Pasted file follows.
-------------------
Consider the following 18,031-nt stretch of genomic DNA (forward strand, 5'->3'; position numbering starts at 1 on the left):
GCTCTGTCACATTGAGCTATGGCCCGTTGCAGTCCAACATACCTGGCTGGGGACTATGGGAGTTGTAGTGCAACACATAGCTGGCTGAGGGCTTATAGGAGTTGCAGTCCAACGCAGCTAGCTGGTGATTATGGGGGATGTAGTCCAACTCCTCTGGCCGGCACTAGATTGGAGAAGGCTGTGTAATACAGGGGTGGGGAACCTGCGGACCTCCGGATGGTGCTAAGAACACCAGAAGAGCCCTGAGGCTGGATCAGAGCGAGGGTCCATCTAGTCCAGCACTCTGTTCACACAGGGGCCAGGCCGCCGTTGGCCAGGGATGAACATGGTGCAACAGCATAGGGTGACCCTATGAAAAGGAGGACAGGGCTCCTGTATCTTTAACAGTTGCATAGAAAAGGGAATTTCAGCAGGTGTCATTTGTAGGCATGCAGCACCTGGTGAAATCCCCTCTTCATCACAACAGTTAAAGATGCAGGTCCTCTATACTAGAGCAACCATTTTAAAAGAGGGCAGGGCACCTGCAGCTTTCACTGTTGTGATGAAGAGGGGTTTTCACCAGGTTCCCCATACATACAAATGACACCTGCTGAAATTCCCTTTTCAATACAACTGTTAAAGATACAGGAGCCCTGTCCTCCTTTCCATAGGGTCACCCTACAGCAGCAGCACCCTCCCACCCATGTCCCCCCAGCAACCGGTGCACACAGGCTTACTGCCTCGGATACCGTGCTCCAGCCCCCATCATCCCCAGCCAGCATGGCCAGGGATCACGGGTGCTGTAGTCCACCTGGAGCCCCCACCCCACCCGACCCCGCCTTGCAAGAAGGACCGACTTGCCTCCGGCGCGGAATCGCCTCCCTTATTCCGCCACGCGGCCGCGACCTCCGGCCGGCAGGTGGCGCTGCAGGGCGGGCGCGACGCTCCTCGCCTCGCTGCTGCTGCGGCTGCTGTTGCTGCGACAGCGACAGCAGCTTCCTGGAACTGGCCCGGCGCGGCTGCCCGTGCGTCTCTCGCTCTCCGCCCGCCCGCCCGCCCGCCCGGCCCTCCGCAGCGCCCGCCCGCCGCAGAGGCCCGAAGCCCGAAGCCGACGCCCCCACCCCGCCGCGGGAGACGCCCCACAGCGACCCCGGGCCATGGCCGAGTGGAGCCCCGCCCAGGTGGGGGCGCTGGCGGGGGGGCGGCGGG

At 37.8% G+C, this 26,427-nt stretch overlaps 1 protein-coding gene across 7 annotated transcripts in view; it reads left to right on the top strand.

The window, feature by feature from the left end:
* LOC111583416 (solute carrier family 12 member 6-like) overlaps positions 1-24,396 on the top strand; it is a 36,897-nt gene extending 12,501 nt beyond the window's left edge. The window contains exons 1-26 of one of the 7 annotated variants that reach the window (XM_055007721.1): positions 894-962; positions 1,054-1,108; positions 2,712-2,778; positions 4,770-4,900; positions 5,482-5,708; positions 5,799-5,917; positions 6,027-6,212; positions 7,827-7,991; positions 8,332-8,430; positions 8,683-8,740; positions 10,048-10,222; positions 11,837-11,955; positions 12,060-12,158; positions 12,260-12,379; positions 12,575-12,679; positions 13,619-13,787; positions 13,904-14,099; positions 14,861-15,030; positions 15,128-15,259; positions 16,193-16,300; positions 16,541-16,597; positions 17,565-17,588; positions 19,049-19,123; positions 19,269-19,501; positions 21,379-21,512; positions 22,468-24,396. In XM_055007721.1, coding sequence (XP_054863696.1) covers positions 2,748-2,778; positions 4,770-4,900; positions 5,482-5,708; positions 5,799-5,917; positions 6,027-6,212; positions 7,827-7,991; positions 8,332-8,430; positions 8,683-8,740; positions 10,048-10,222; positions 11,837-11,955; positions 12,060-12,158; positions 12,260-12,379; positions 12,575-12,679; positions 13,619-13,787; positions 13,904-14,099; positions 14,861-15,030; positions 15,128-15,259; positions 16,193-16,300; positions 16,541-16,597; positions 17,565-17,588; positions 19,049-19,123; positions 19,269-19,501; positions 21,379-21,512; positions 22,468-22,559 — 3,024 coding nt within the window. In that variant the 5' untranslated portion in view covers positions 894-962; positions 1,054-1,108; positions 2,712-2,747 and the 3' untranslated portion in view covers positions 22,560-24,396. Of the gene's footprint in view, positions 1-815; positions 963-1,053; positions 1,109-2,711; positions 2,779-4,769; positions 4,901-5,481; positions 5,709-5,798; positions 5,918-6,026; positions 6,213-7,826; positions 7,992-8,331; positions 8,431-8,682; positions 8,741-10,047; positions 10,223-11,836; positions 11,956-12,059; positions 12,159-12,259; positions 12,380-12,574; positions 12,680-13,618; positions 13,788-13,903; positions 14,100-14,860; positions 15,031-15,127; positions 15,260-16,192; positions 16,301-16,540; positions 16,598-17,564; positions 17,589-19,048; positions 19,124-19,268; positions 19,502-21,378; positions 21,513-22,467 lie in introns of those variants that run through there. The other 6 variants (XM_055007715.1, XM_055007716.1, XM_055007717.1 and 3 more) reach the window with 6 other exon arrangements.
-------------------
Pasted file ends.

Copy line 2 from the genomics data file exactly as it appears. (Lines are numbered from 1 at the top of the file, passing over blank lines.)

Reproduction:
GCTCTGTCACATTGAGCTATGGCCCGTTGCAGTCCAACATACCTGGCTGGGGACTATGGGAGTTGTAGTGCAACACATAGCTGGCTGAGGGCTTATAGGAGTTGCAGTCCAACGCAGCTAGCTGGTGATTATGGGGGATGTAGTCCAACTCCTCTGGCCGGCACTAGATTGGAGAAGGCTGTGTAATACAGGGGTGGGGAACCTGCGGACCTCCGGATGGTGCTAAGAACACCAGAAGAGCCCTGAGGCTGGATCAGAGCGAGGGTCCATCTAGTCCAGCACTCTGTTCACACAGGGGCCAGGCCGCCGTTGGCCAGGGATGAACATGGTGCAACAGCATAGGGTGACCCTATGAAAAGGAGGACAGGGCTCCTGTATCTTTAACAGTTGCATAGAAAAGGGAATTTCAGCAGGTGTCATTTGTAGGCATGCAGCACCTGGTGAAATCCCCTCTTCATCACAACAGTTAAAGATGCAGGTCCTCTATACTAGAGCAACCATTTTAAAAGAGGGCAGGGCACCTGCAGCTTTCACTGTTGTGATGAAGAGGGGTTTTCACCAGGTTCCCCATACATACAAATGACACCTGCTGAAATTCCCTTTTCAATACAACTGTTAAAGATACAGGAGCCCTGTCCTCCTTTCCATAGGGTCACCCTACAGCAGCAGCACCCTCCCACCCATGTCCCCCCAGCAACCGGTGCACACAGGCTTACTGCCTCGGATACCGTGCTCCAGCCCCCATCATCCCCAGCCAGCATGGCCAGGGATCACGGGTGCTGTAGTCCACCTGGAGCCCCCACCCCACCCGACCCCGCCTTGCAAGAAGGACCGACTTGCCTCCGGCGCGGAATCGCCTCCCTTATTCCGCCACGCGGCCGCGACCTCCGGCCGGCAGGTGGCGCTGCAGGGCGGGCGCGACGCTCCTCGCCTCGCTGCTGCTGCGGCTGCTGTTGCTGCGACAGCGACAGCAGCTTCCTGGAACTGGCCCGGCGCGGCTGCCCGTGCGTCTCTCGCTCTCCGCCCGCCCGCCCGCCCGCCCGGCCCTCCGCAGCGCCCGCCCGCCGCAGAGGCCCGAAGCCCGAAGCCGACGCCCCCACCCCGCCGCGGGAGACGCCCCACAGCGACCCCGGGCCATGGCCGAGTGGAGCCCCGCCCAGGTGGGGGCGCTGGCGGGGGGGCGGCGGG